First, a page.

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Forget face-nailing — upscale decking calls for a new bag of tricks

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Aside from the fact that many people don't like to see them, visible deck fasteners invite problems. Splitting at board ends, corrosion and rust-stains, and water penetration leading to rot can all be blamed on face-nailing. Plus, nail pops and loose boards create unsafe conditions. So what's the best way to fasten a deck surface without making a feature of the nails or screws?

Hidden deck fasteners reduce or eliminate the visual and physical defects of face nailing by fastening the decking boards at their edge or underside. Whether you're using an expensive tropical wood or ordinary pressure-treated pine, a nail-free surface simply makes a nicer-looking job. Keep in mind that the following systems, although they vary in method, all cost more and take more time to install than a conventionally fastened deck surface.

Starting and Finishing

Most hardware systems fasten the decking by its edges, though a couple work from the bottom. All concealed fasteners share a minor quandary: How do you start the first board, whether the deck abuts a building or is open-sided, without showing any fasteners? You don't, exactly. The easy answer, whether they work from the edge or from underneath, is to drive and set finish nails through the face of the starter board, then fill the holes with colored putty. Or, you can cut matching wood plugs to cap recessed screws.

You can't use a hidden fastener at the outer edge of the last decking board, either. A face-nail or screw must be used here as well. Another option is to toe-nail the outer edge of the decking to the frame and cap the deck's perimeter with a trim board.

Choosing the Right Fastener

Dimensional irregularities in lumber spell trouble with the self-spacing systems. It's not unusual, especially with treated yellow pine, to find discrepancies in board width as great as 1/4 inch. Depending on the surfacing material you plan to work with, you may want to choose a system that allows you to customize the board spacing.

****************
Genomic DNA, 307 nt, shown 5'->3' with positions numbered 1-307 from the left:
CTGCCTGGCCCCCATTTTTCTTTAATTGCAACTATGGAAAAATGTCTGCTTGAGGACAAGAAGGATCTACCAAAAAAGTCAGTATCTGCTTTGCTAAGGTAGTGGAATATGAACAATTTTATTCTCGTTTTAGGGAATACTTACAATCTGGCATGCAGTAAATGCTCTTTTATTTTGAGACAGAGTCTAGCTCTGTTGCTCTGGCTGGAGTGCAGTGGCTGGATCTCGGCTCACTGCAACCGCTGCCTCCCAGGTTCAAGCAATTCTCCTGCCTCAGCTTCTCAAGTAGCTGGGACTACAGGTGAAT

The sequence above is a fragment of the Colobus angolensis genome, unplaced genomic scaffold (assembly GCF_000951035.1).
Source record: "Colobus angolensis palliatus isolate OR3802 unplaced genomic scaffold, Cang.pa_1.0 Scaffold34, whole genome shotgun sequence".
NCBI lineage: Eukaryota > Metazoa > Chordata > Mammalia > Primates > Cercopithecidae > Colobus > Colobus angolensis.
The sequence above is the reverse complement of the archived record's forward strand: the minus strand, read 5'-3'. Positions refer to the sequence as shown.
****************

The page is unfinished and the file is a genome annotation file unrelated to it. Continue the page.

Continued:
Moisture in lumber can also be a problem, particularly with edge-fastening systems. Too-wet lumber, installed in a sunny location, can undergo a radical transformation in a matter of days. Warping and shrinkage may exceed the tolerances of some edge-clip systems. It's best to determine that the lumber you're using is at the ideal moisture content for your region, before installation ("Wood Facts & Fictions," 12/99). To minimize the likelihood of problems, avoid wet or unseasoned lumber when building a deck, regardless of the fastening system used. If you think warping or cupping problems are likely, a bottom-fastening system may be your best option.

Whichever system you choose, don't be misled by claims that there's no labor penalty involved. I'd set aside any benchmark deck installation numbers you have and think through the steps involved in the system of choice. New methods call for new numbers. And, the decision to conceal the fasteners indicates an intention to raise the quality, and thus the cost, of the deck job.

Dave Holbrook is an associate editor for The Journal of Light Construction, following a 20-year career as a builder on outer Cape Cod, Mass.


DBTC

Simpson's newly redesigned DBTC (Deck Board Tie — Concealed) looks promising. The tie is intended for 2-by and 5/4 softwood or wood-composite decking and is installed using a proprietary tool.

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Butt joints pose a challenge to some fastening systems. A single DBTC fastener simply spans the joint.

To install the tie, you fasten the outer edge of the first deck board by conventional means, then position the installation tool with the DBTC against the board and over the joist. Striking the disposable polypropylene tool's face with a hammer drives the clip's sharp dual prongs into the board's edge. The tool is intended to last for about 100 fasteners. (It's currently undergoing a slight redesign to beef up the grip, according to the manufacturer). You secure the tie to the top of the joist with a single #7x1 1/4-inch corrosion-resistant deck screw, purchased separately.

To create even board spacing, you have to use a temporary 3/16-inch spacer at each joist between subsequent boards. The force of driving the tie into the open side of the next board drives the board's back edge onto the two exposed prongs of the preceding DBTC. Make sure the board remains in solid contact with the joist by standing on it as you drive it into position — no portion of the tie separates the decking from the joist. Nothing extra is called for at butt-joints; a single tie can span the seam. A two-person team could develop an efficient installation rhythm with the DBTC, with one installer driving the ties and the other running the screwgun.

The sharp-edged 18-gauge steel tie is available in a triple zinc coating or may be special-ordered in stainless-steel for projects on or near salt water. For $20, the DBTC comes in boxes of 100 with an installation tool. You’ll need about two ties per square foot of 16-inch joist centers, 5/4 or 2x4 deck surface.

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A disposable polypropylene tool, good for about 100 fasteners, is needed to drive the sharp-edged DBTC home. At 20¢ per clip, this is one of the least expensive systems available.